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Believers Alerted to New Ageism & Secular Humanism

What is New Ageism?: Welcome
alice baily.jpg

What is New Ageism?

(The image above is of Alice Ann Bailey, a theosophist who was one of the first writers to use the term 'New Age'.)

The New Age movement is difficult to define because its identity is not confined to a single belief system and it does not possess an organising body to control and perpetuate its existence.  The term ‘New Age’ can mainly be attributed to Alice Ann Bailey. She was a theosophist who under the guidance of her 'spirit masters' wrote a considerable number of books in which she predicted a coming 'saviour' who would appear during the Age of Aquarius.  New ageism's mystical/occult teachings are appealing to many differing faith based belief systems, human philosophies and organisations. The absence of a clear identity has enabled New Age philosophies to subtly filter through into many facets of society and find acceptance on a worldwide basis within a multitude of religious and non-religious organisations.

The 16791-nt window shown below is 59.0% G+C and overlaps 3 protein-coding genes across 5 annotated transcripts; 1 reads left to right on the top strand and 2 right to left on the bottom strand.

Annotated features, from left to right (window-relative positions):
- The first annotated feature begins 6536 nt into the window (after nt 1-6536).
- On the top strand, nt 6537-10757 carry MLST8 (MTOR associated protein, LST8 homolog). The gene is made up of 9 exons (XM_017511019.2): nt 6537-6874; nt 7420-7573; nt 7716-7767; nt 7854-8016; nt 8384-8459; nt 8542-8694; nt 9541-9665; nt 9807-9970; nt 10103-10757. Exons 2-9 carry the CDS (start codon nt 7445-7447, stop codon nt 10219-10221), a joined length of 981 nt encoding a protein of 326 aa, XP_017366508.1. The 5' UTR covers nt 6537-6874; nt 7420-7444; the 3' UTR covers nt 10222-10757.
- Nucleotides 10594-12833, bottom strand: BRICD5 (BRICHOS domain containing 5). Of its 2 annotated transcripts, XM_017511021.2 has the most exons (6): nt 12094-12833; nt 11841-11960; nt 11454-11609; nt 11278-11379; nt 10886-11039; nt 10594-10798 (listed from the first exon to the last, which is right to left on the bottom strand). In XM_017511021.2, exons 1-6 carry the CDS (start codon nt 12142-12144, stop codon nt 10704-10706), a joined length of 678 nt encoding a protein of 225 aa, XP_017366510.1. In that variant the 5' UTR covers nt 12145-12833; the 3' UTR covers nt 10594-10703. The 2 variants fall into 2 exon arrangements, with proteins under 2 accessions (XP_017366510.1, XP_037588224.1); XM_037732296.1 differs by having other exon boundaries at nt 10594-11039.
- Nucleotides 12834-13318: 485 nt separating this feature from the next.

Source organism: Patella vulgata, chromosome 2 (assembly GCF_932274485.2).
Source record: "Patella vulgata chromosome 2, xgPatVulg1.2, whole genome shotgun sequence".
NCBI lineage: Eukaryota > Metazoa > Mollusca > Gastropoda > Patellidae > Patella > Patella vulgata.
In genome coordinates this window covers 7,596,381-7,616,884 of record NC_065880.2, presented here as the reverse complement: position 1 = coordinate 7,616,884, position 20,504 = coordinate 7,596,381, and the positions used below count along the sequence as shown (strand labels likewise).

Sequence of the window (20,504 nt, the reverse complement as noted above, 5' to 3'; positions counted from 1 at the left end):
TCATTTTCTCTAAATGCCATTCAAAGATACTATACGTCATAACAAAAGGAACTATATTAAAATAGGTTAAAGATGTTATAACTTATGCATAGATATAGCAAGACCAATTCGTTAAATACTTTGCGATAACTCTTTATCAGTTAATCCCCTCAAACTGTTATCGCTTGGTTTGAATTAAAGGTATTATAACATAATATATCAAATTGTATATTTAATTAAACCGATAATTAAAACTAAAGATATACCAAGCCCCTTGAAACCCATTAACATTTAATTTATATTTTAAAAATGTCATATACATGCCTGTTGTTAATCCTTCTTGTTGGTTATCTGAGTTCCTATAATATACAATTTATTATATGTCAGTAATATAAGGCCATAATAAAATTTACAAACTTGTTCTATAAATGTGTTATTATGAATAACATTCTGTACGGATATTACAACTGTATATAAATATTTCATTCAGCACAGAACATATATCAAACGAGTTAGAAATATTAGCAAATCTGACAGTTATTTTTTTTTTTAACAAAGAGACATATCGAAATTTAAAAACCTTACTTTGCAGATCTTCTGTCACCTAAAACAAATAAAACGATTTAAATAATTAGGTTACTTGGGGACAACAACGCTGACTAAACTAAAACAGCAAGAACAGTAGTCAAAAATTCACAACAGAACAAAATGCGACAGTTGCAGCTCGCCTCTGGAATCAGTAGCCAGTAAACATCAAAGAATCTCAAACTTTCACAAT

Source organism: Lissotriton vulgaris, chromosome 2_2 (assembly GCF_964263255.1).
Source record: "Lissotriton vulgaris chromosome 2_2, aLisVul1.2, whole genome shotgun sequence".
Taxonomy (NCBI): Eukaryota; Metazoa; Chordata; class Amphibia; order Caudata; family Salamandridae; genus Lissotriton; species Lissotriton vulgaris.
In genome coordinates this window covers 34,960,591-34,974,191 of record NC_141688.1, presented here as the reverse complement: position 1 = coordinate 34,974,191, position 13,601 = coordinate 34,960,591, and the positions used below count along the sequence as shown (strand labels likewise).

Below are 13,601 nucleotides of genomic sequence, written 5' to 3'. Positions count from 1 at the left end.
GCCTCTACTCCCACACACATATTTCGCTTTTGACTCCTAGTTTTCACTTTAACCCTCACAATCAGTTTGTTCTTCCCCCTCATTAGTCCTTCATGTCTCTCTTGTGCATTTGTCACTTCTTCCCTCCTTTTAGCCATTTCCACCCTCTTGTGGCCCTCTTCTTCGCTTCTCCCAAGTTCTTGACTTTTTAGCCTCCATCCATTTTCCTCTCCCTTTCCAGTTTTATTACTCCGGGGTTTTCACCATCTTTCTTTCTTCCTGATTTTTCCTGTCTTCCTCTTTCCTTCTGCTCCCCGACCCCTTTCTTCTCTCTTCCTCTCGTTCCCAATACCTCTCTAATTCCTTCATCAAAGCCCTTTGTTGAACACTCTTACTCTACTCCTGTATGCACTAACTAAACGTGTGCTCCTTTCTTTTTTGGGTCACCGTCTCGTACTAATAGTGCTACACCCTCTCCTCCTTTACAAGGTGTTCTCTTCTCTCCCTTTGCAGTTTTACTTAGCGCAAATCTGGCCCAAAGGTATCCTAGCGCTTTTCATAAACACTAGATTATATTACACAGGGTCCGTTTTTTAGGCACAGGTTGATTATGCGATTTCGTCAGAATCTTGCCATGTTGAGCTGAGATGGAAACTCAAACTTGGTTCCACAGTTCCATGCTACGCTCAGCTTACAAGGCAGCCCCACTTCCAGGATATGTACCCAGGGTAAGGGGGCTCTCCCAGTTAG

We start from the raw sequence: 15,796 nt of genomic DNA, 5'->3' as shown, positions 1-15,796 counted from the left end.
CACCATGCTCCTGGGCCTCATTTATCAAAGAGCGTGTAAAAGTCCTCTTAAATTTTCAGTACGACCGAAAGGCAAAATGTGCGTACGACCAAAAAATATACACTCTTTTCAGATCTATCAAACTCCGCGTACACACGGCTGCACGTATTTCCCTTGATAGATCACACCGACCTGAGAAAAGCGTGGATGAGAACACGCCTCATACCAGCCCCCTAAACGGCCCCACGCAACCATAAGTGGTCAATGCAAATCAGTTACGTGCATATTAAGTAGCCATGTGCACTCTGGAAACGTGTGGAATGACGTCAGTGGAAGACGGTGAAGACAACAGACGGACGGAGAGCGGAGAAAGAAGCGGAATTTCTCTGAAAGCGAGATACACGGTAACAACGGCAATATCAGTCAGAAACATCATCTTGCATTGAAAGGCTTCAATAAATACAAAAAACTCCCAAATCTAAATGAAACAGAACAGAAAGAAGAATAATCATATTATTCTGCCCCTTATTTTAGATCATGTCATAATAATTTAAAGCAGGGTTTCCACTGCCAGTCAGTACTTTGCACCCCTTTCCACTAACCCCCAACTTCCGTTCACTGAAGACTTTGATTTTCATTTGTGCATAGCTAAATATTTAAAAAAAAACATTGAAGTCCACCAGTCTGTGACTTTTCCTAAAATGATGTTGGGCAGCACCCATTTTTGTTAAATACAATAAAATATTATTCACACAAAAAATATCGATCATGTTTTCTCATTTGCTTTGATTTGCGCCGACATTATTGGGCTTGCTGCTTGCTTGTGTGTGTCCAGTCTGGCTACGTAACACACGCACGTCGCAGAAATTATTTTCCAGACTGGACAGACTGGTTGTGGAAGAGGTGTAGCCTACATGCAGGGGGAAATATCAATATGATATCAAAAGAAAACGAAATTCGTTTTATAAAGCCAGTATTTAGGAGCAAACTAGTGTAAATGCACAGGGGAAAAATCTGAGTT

The following are just some of the characteristics of New Ageism:


New ageism can be found within many religious and occult practices throughout the world.  “In addition to Hinduism, it has major elements of Transcendental Meditationspiritism, astrology, theosophy, neopaganism, and the 1960s hippie movement.”1  It [new ageism] has even given assent “to the Old and New Testaments, perverting their meaning and attributing a hidden, occult message to their words.” 2

New Ageism demonstrates a willingness to accommodate any religious belief in an effort to add credence to its foundational teaching that within every person and every religious system dwells the essence of divinity. (ie pantheism)

Age of Aquarius:

Another common thread belief associated with the New Age movement is an expectation of a future period of enlightenment for mankind, known as the ‘Age of Aquarius’.  “This is the New Age vision of Utopia, a new world order with one world government run on the principles of socialism and practising New Age religion.” 3